(Prayer: Criminal Revision petition is filed under Section 397 r/w 401 Cr.P.C. to call for records pertaining to the order passed in M.C.No 12/2022/Aa3, dated 05.05.2022, on the file of the learned II Class Executive Magistrate Cum Thasildar, Aathur Taluk, Dindigul, and set aside the same as illegal.)
1. The Criminal Revision case is filed to call for records pertaining to the order passed in M.C.No.12/2022/Aa3, dated 05.05.2022, on the file of the learned II Class Executive Magistrate Cum Thasildar, Aathur Taluk, Dindigul, and set aside the same as illegal.
2. Originally, the petitioner executed a bond before the first respondent under Section 110(e) Cr.P.C for a period of six months. Pending the bond period, again on 28.04.2022, the petitioner involved in another case in Crime No.101 of 2022 registered for the offence under Section 8(C) r/w 20(b) II (B) NDPS Act. On the very same day, the petitioner was arrested and remanded to judicial custody. Thereafter, the second respondent had recommended the first respondent to initiate proceedings under Section 122 (1)(b) Cr.P.C. The first respondent without issuing any show cause notice to the petitioner and without giving opportunity of hearing to the petitioner, mechanically passed an order on 05.05.2022 and thereby, detained the petitioner for the remaining bond period. That apart, the petitioner originally executed a bond under Section 110 Cr.P.C. Therefore, the first respondent ought not to have initiated proceedings under Section 121(b) Cr.P.C. It is relevant to see the judgment of this Court in the case of Kumar Vs. State represented by Inspector of Police reported in 2019 (2) MWN (cr.) 136, in which, this Court has held as follows:-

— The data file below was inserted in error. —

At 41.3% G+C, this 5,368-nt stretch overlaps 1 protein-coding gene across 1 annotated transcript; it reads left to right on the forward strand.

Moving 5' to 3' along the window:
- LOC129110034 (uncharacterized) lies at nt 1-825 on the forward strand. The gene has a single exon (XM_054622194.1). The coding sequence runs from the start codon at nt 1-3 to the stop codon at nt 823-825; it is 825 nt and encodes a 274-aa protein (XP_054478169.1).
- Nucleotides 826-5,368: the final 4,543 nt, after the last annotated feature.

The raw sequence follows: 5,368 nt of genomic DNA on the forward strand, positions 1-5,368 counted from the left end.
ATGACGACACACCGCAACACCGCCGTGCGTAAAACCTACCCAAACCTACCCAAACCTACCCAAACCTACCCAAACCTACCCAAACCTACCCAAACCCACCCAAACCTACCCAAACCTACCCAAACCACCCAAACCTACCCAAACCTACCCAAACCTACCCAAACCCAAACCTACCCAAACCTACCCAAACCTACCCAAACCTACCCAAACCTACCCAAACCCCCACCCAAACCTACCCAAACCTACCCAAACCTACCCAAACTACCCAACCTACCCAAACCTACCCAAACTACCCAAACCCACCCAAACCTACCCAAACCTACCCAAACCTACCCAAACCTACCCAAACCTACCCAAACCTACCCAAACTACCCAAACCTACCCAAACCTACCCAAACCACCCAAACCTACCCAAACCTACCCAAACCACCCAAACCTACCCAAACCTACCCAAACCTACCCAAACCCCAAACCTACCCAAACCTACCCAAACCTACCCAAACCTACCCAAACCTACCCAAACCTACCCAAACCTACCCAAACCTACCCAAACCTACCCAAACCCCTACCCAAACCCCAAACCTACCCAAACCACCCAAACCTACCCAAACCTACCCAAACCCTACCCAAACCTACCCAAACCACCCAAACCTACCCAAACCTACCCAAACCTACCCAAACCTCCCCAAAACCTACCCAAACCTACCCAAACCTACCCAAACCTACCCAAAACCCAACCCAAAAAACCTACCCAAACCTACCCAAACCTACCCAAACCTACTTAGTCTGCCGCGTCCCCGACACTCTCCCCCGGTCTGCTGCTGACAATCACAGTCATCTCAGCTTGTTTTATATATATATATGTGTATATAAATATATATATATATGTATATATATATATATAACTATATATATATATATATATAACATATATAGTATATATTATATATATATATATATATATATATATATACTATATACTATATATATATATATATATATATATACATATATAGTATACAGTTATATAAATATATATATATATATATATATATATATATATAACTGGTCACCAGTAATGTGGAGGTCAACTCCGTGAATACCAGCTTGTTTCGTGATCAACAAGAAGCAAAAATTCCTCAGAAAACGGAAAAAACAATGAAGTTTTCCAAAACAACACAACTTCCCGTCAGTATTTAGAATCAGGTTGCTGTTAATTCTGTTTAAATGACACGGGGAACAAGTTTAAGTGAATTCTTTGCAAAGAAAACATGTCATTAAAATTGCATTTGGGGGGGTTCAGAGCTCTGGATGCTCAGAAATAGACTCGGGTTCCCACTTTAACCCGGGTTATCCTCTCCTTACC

“1. Notice to be sent to the person by the Executive Magistrate to show cause as to why action under Section 122(1)(b) of Cr.P.C should not be taken for breach of the bond executed under Section 117 Cr.P.C on a date fixed.
2. At the enquiry, the Executive Magistrate should furnish the person the materials sought to be relied upon, including statements of witnesses, if any, in the vernacular (if the person is not knowing the language other than his mother tongue).
3. If the person wishes to engage an Advocate to represent him at the enquiry, an opportunity to have a counsel of his choice should be provided to him.
4. The Executive Magistrate shall inform the person about his right to have the assistance of a lawyer for defending him in the enquiry.
5. The enquiry shall be conducted by the Executive Magistrate on the notified date or such other date as may be fixed and the person should be allowed to participate in the same.
6. At the enquiry, an opportunity should be given to the person to: (i)Cross-examine the official witnesses, if any and (ii)produce documents and witnesses, if any, in support of his case.
7. Such Executive Magistrate or his successor in office, should then, apply his mind on the materials available on record, in the enquiry, and pass speaking order.
8. An order under Section 122(1)(b) of Cr.P.C should contain the grounds upon which the Executive Magistrate is satisfied that the person has breached the bond.
9.A copy of the order should be furnished to the person along with the materials produced at the enquiry.